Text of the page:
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Dr. Benjamin Greenman PhD

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Lecturer, Forum for Critical Inquiry

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Sociedades en crisis
featuring an essay by Benjamin Greenman

Sociedades en crisis

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Dr. Benjamin Greenman

Ben Greenman is a lecturer in the Forum for Critical Inquiry, a research-led academic unit which provides courses in critical, historical and cultural studies at undergraduate and postgraduate levels as well as PhD supervision.

After completing an undergraduate degree in Fine Art at Glasgow School of Art in the 1990s, he then studied a joint postgraduate degree in the Department of Philosophy and Department of Art History and Theory at the University of Essex, completing his doctorate in Art History and Theory in 2006.

His areas of teaching are 20th and 21st century North American and European art. He teaches courses in the history and theory of photography, art and politics, and philosophy and art/design practice.

His research has focused on minimalist and post-minimalist art in the USA in the 1960s and 70s and the consequence of these shifts for contemporary art in terms of embodiment, sexuality, gender and the questioning of masculinity, materialism and memory. The primary areas of concentration for this research are the history and interpretation of performance art, conceptualism and photography.

The broad framework for his research is the relationship between philosophical aesthetics and modern and contemporary art. And he is specifically interested in the ways that art and aesthetic practices have informed Continental philosophy (phenomenology, Heideggerian ontology, post-structuralism), political philosophy (Lefort, Nancy/Lacoue-Labarthe, Rancière, Balibar) and psychoanalytic theory (Freud, Lacan, Klein, Kristeva) and equally how these inform our understanding and interpretation of art practice.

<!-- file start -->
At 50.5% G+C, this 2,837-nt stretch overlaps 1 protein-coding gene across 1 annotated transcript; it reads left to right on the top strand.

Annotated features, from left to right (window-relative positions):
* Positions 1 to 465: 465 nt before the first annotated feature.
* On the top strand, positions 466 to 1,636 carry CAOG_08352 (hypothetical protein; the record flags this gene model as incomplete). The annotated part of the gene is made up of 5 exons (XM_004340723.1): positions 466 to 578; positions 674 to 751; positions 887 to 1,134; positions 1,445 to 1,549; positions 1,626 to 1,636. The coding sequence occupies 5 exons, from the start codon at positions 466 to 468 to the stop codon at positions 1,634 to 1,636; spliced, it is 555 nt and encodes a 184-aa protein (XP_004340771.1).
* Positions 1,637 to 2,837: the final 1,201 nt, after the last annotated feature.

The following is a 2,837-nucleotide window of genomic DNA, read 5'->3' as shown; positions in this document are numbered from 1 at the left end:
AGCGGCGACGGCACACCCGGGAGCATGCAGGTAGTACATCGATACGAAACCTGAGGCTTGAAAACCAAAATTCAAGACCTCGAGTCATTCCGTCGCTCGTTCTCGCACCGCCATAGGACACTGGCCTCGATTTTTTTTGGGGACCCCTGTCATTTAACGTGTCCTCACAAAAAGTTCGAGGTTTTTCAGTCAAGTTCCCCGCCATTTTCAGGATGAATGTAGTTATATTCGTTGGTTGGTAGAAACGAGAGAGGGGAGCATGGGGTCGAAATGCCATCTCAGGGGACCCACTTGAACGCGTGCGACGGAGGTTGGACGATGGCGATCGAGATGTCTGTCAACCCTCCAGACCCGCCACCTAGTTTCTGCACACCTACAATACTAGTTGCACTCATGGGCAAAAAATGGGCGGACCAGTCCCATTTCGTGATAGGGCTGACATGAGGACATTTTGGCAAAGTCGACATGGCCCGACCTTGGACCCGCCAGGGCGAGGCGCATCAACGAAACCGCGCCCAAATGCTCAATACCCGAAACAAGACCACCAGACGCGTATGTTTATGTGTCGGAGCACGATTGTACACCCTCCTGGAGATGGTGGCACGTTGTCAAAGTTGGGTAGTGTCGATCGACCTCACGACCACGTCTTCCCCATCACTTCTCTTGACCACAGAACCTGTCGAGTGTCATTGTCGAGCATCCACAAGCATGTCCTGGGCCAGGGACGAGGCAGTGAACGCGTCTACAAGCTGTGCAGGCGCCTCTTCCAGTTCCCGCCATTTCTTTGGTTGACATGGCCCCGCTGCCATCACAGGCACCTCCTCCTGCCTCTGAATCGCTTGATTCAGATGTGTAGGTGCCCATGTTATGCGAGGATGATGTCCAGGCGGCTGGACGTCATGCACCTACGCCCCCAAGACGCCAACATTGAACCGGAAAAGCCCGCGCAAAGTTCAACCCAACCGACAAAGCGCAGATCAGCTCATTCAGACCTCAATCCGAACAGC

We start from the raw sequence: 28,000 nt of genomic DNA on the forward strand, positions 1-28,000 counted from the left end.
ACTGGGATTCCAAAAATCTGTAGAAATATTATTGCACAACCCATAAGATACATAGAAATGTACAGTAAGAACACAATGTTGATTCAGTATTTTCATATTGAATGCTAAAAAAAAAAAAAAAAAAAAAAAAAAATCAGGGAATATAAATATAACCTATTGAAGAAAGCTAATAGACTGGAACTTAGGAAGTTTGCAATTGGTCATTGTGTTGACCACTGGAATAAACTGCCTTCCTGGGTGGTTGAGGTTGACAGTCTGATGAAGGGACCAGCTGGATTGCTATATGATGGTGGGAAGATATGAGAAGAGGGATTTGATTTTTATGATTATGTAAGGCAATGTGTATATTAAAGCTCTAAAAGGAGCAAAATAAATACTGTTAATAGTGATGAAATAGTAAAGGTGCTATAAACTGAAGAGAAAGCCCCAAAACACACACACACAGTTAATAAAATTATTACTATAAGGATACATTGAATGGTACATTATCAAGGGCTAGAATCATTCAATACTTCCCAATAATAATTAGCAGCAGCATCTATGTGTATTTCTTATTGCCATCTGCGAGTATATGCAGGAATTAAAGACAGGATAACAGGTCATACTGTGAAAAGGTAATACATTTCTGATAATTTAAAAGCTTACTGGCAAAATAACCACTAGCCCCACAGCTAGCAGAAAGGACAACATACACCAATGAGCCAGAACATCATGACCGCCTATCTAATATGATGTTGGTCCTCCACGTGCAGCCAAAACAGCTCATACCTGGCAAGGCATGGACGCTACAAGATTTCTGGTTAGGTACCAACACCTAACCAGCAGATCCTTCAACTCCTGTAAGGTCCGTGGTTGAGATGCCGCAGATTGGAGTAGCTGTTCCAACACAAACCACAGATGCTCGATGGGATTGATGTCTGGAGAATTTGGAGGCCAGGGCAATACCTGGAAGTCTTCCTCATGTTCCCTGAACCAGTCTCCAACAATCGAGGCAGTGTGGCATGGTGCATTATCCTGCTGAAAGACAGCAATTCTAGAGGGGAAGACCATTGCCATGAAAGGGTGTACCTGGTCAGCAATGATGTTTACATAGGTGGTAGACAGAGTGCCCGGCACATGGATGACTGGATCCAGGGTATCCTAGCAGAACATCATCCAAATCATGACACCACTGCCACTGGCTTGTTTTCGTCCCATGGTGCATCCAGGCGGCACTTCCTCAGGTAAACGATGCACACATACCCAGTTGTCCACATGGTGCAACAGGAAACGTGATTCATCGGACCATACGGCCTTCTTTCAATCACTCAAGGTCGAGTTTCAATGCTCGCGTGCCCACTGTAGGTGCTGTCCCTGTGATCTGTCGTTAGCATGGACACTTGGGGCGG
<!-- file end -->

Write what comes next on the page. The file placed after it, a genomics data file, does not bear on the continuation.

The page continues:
His long-term research has focused on the American artist Vito Acconci, examining his work of the 1960s and 70s in its East Coast artistic and political context. The artist’s work is treated as exemplary of the broader shifts in the art of the period as well as in dialogue with 20th century French literary avant-garde and history of thought. Recent publications of this research include:

‘Blanchot, Tel Quel and the formation of a Sadean aesthetic in the work of Vito Acconci,’ in Lejeune, A., Mignon, O. and Pirenne, R. (ed.), French Theory and American Art (Brussels and Berlin: (SIC) and Sternberg Press, 2013), pp. 296-322.

‘Seedbed and the Wedge of Chastity: the erotic play of interpretation,’ Journal of the Scottish Society for Art History, Vol. 16, 2011, p. 30-33.

He has also published and presented work on wider debates about aesthetics and politics, including:

‘Meta-politics and the deconstruction of Western aesthetics: re-reading Kant’s Critique of Judgement according to Rancière and Spivak’ in Bodas, L., Cereceda, M., Salmeron, M. and Mayayo, P. (ed.), Societies in crisis, aesthetics perspectives for Europe (Madrid: Ministerio de Cultura, Spain, 2011), pp. 194-200.

Co-convened session (with Dr. Merav Yerushalmy) ‘Common Identities? From post-identity discourse to concepts of communality and participation in contemporary art,’ Association of Art History Conference 2007, University of Ulster, Belfast.